From: Ben Goertzel (firstname.lastname@example.org)
Date: Sat Jan 22 2005 - 06:06:34 MST
Interesting thoughts, but IMO they don't address the so-called "hard
problem" of consciousness, which is how the subjective experience of qualia
is connected to the neural correlates of qualia.
You say "qualia are properties generated in the brain relating to the
*experience* of real world" ---- but the tricky question is how a physical
system (the brain) can "generate" subjective, phenomenal experiences. What
is the nature of the "generation" that you mention?
So far as I can tell, your comments don't address this at all...
From: email@example.com [mailto:firstname.lastname@example.org]On Behalf
Of Philip Sutton
Sent: Friday, January 21, 2005 11:49 PM
To: email@example.com; firstname.lastname@example.org
Subject: [agi] What are qualia...
I just been thinking about qualia a bit more recently.
(I have to make a disclaimer. I know next to nothing about them, but
other people's ideas from this list have been fermenting in my mind for a
Anyway, here goes......
How about the idea that qualia are properties generated in the brain
relating to the *experience* of real world. They are artifacts that are
generated as ways of embedding labels or evaluations of data from the real
world into the data streams that, in the brain, are tagged as being 'real'.
eg. 'red' is an identification label, a 'stink' is a safety evaluation.
Using qualia is probably the quickest way to compile data about the real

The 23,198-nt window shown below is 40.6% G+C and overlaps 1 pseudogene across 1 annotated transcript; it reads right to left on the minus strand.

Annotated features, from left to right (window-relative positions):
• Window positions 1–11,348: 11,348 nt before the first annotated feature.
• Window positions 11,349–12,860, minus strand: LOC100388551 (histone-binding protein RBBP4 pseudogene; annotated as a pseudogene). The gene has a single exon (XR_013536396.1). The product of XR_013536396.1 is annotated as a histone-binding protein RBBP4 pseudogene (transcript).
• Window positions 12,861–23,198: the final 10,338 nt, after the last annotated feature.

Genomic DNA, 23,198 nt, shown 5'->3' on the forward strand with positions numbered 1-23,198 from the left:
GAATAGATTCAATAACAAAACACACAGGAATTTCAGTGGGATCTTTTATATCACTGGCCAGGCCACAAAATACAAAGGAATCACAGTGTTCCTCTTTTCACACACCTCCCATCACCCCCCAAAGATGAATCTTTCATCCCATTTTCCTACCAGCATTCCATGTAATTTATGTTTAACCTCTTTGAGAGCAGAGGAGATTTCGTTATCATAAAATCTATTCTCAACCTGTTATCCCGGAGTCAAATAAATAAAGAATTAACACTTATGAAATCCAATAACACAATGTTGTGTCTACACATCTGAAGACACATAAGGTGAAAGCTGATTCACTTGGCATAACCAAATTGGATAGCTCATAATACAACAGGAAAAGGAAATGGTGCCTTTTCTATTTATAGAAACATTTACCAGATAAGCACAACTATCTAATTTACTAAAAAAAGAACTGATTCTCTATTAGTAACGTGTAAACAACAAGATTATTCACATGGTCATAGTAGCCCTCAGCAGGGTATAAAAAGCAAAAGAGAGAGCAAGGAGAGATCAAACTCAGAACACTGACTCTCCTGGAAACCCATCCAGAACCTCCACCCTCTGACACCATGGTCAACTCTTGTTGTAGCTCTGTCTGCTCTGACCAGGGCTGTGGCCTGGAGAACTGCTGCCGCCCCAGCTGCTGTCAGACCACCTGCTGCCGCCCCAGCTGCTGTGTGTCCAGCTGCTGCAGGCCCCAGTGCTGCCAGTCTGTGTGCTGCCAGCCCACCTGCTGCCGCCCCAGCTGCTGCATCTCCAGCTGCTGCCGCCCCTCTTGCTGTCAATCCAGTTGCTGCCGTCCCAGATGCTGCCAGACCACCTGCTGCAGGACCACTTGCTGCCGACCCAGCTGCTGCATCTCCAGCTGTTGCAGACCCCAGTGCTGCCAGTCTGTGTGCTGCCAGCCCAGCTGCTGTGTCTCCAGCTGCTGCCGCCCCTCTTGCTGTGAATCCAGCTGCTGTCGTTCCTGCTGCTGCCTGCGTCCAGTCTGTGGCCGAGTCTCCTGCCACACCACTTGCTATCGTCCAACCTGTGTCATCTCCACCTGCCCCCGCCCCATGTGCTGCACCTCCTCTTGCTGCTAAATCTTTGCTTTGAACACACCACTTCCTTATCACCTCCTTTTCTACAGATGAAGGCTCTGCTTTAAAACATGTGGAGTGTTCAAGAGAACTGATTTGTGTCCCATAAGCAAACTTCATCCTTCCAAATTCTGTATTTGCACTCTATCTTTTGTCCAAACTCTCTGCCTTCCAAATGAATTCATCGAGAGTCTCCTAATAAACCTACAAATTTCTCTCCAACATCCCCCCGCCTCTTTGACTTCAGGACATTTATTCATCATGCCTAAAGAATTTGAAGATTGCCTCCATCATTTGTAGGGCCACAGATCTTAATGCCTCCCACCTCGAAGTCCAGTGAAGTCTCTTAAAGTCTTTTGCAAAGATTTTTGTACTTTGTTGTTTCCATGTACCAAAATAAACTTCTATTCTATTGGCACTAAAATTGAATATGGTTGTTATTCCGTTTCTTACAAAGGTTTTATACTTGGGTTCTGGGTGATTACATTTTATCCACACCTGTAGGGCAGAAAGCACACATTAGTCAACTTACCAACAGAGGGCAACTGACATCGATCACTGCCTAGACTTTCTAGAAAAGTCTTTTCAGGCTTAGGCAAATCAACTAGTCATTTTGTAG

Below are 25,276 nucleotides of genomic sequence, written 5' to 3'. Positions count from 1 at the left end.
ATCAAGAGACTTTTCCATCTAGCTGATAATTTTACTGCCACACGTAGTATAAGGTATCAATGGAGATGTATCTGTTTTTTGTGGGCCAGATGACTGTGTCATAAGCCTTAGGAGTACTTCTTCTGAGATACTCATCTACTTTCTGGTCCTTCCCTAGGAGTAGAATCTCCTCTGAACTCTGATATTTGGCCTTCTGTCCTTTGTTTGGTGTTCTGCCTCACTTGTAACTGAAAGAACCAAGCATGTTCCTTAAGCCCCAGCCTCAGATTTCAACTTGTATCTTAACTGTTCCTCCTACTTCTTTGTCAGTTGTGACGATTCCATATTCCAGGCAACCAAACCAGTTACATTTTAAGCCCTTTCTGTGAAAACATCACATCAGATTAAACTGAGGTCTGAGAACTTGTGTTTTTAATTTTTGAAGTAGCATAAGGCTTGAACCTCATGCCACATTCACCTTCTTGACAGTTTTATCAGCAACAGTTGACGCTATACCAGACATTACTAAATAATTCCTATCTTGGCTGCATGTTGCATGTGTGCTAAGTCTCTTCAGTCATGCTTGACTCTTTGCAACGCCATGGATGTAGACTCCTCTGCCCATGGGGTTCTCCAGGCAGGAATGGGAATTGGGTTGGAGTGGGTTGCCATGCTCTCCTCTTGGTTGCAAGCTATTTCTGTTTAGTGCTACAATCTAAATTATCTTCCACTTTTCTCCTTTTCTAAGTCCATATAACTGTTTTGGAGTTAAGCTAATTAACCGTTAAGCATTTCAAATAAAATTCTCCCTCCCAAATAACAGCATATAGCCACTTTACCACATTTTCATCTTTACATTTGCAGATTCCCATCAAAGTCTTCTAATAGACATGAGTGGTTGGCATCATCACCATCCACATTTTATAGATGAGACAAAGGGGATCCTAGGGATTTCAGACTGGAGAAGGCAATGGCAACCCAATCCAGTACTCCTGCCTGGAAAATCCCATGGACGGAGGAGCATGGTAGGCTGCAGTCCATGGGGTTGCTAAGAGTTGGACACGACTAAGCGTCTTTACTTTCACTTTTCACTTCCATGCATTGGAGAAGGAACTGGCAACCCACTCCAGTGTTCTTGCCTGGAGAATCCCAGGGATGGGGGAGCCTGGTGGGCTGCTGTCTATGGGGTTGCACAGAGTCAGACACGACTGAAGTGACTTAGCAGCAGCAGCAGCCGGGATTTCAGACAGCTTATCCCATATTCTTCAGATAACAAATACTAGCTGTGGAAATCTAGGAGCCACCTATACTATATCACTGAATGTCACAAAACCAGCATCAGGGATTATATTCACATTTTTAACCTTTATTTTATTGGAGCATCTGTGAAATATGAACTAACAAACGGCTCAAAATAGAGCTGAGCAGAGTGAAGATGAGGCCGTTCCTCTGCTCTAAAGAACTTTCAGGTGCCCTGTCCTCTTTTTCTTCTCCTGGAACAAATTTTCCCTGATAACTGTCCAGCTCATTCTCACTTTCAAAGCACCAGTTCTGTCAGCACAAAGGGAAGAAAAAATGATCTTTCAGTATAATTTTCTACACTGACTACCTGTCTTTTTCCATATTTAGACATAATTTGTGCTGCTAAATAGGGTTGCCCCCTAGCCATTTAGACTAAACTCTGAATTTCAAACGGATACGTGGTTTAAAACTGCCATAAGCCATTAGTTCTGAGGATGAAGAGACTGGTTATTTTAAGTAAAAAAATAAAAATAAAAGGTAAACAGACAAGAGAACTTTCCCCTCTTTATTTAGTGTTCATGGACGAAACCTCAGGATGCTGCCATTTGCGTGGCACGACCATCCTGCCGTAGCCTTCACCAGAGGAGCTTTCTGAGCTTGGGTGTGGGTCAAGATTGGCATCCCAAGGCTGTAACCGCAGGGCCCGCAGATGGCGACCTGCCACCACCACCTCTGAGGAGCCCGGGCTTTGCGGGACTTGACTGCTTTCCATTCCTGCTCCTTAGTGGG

world into a digested form that contains everything from data that is
relatively close to what the real world is like together with other
subjective responses from within the brain that is convenient to be
transferred through the brain tightly bound to the data that might be
considered more objective.
Given that biological systems have had hundreds of millions of years to
evolve this 'objective'/'subjective'data bundling it is no wonder that it
seems marvellously rich and seemless and carries an overwhelming sense of
Once complex brained / complecly motivated creatures start using qualia
they could play into lifepatterns so profoundly that even obscure trends in
the use of qualia for aesthetic purposes could actually effect reproductive
prospects. For example, male peacocks have large tails that look nice -
clearly qualia are playing a role in the differentiation process that
decides which peacocks will be more or less successful in breeding.
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